Q This brings up the other characteristic of the new consumer--the demand for mastery, for self-control. Does this new assertiveness call into question the traditional doctor-patient relationship, in which the doctor is the expert and the patient the beneficiary of that expertise?

A I don't think so. It's just that doctors must learn to accept--as many already have--that today's patients are more knowledgeable than those in the past. If for example a patient says, "But I read B, C, or D in the 'Mayo Clinic Family Health Book,' " or "I got B, C, or D off the Internet," that's not necessarily a hostile patient. More likely, that's an informed consumer who wants to discuss different points of view with her doctor-- who looks to her physician to help her make sense of the disparate pieces of information she's gathered. Doctors shouldn't begrudge patients this kind of assertiveness, but rather make it part of the process of dealing with them. After all, well-informed patients are often healthier patients.

Q In the final chapter of your book, you write, "The health-care providers who flourish in this new market-driven system will give customers the mastery and convenience and the focused, cost-effective services they want." You've already discussed some ways that doctors can meet patients' demands for mastery and convenience. What are some things they can do to deliver "focused, cost-effective services"?

A They can think about specializing in some way. That might mean affiliating with groups that specialize in managing certain diseases. The management of cancer, for instance, doesn't just require oncologists. It requires a lot of people in the community.

Q We now touched on one of the major concepts in your book--the idea of the "focused factory," a group of professionals and others who come together as part of an interdisciplinary team to accomplish a goal. How does this concept relate to primary-care doctors, who, by definition, must cover a wide spectrum of health-care services?

A The concept relates very well to primary-care doctors. For example, as chronic diseases are increasingly carved out, primary-care doctors can occupy a point in the system--typically at the community level--at which my asthma, say, is monitored and supported. Or they can become focused factories in non-chronic-disease primary care. Or, as in the Mayo Clinic, they could be part of a diagnostic focused factory. Any one of these more focused roles actually enhances what the primary-care system can deliver.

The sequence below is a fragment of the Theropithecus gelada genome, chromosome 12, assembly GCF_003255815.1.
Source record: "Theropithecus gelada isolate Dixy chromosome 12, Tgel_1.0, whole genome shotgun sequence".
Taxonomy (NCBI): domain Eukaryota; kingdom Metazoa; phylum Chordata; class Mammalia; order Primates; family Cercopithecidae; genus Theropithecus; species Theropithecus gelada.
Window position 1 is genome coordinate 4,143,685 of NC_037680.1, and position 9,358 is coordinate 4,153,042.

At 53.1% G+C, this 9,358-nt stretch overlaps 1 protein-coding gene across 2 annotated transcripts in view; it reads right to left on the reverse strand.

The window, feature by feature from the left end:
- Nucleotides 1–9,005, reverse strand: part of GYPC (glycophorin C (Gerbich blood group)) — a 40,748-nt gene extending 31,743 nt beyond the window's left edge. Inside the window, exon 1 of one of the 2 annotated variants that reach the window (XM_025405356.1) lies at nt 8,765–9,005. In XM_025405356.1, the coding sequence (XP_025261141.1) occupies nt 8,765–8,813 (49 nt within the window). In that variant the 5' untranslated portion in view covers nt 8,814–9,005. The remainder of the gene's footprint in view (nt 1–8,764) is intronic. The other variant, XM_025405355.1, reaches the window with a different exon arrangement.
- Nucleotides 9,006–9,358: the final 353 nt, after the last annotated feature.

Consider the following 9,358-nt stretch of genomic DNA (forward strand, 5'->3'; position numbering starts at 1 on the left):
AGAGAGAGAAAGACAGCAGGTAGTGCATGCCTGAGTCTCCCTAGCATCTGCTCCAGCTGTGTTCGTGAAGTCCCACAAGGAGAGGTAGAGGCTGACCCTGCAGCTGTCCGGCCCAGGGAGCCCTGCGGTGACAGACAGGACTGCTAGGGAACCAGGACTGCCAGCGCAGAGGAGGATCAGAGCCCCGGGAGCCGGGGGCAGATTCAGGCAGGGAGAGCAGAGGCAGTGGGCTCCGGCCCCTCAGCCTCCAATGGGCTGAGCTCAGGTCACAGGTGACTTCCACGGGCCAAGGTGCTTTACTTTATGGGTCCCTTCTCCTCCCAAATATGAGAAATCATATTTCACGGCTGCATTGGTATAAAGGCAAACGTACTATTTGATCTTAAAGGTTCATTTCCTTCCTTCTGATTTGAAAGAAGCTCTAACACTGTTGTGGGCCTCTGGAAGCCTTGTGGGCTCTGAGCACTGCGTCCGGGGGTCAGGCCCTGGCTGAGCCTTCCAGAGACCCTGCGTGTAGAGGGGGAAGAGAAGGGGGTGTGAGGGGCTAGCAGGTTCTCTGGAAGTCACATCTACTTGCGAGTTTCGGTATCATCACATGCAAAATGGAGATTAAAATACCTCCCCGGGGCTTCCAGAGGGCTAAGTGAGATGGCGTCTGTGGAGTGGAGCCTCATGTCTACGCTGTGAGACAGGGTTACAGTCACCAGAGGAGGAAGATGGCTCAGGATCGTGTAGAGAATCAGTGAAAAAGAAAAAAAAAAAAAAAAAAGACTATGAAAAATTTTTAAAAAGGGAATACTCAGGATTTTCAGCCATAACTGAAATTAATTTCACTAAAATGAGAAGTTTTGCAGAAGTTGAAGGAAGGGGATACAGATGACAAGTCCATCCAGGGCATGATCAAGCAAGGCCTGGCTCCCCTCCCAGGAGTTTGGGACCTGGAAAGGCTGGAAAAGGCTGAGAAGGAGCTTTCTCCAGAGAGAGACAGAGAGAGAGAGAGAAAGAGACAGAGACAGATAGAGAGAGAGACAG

Q And you believe that physicians should be in control of these "focused factories." Why do you think that's so important?

A The reason is that physicians know what patients need. When push comes to shove, it's these kinds of people who make the biggest changes in our economy. It's no accident, for instance, that Bill Gates is the head of Microsoft. Gates eats, breathes, and sleeps software. He really knows what he's doing. The same is true in other industries. Phil Knight, who heads Nike, was an athlete. In health care, the doctor is in that kind of position.

Physicians have a tremendous opportunity not only to participate in this revolution, but to lead it. Of course, they'll need managerial advice, and that's where insurers or physician practice management companies can help.

Q Does this mean the end of managed care as we know it?

A Increasingly, managed-care organizations will take on the role that insurance companies typically play--the role of broker. Brokers give you a choice of many options. They'll package these options for you and tell you what the pros and cons are. But they aren't directly involved in the industry that they're insuring.

Now having said this, I should tell you that, until recently, I was a member of Harvard Pilgrim Health Care--an HMO--and I'm still an HMO member. Harvard is partly staff model. I believe in this classic HMO model, but it can't be replicated. Other classic HMOs weren't just businesses--they had a clear ideology and culture behind them. Kaiser has existed since the 1930s. Group Health Cooperative of Puget Sound was driven by a socialist belief in the sharing of health care.

You can't take this kind of idealism and use a cookie cutter to stamp out more classic HMOs. So the diminishing number of staff-model HMOs will survive because there are still people like me who want them. But the other HMO models are going to have a lot of trouble. Already, health activists are using the legislature to stop them from rationing health care. And if these HMOs can't manage their health-care costs, the employers who select them primarily on price will look elsewhere.

Q What's the role of government within this new market-driven health-care system ?

A In my fondest dreams, government would provide a safety net for the poor and would also devote a lot more resources to public health, by which I mean public health education. In a market-driven system, the government must also ensure that the information provided to consumers by insurers and providers is accurate, prevent insurance companies from discriminating, and vigorously enforce the antitrust laws, which are in the public's interest.

Plus, the government must make sure that consumers don't cheat. That can happen in two ways: The first is not to buy health insurance, which we already mentioned. The second is for consumers to misrepresent their health status. Insurers and focused-factory providers must have accurate health-status information about the members they enroll.

As in the case of the stock market, the term "market" doesn't imply the absence of government. It means that government is there to ensure that consumers retain control of the market.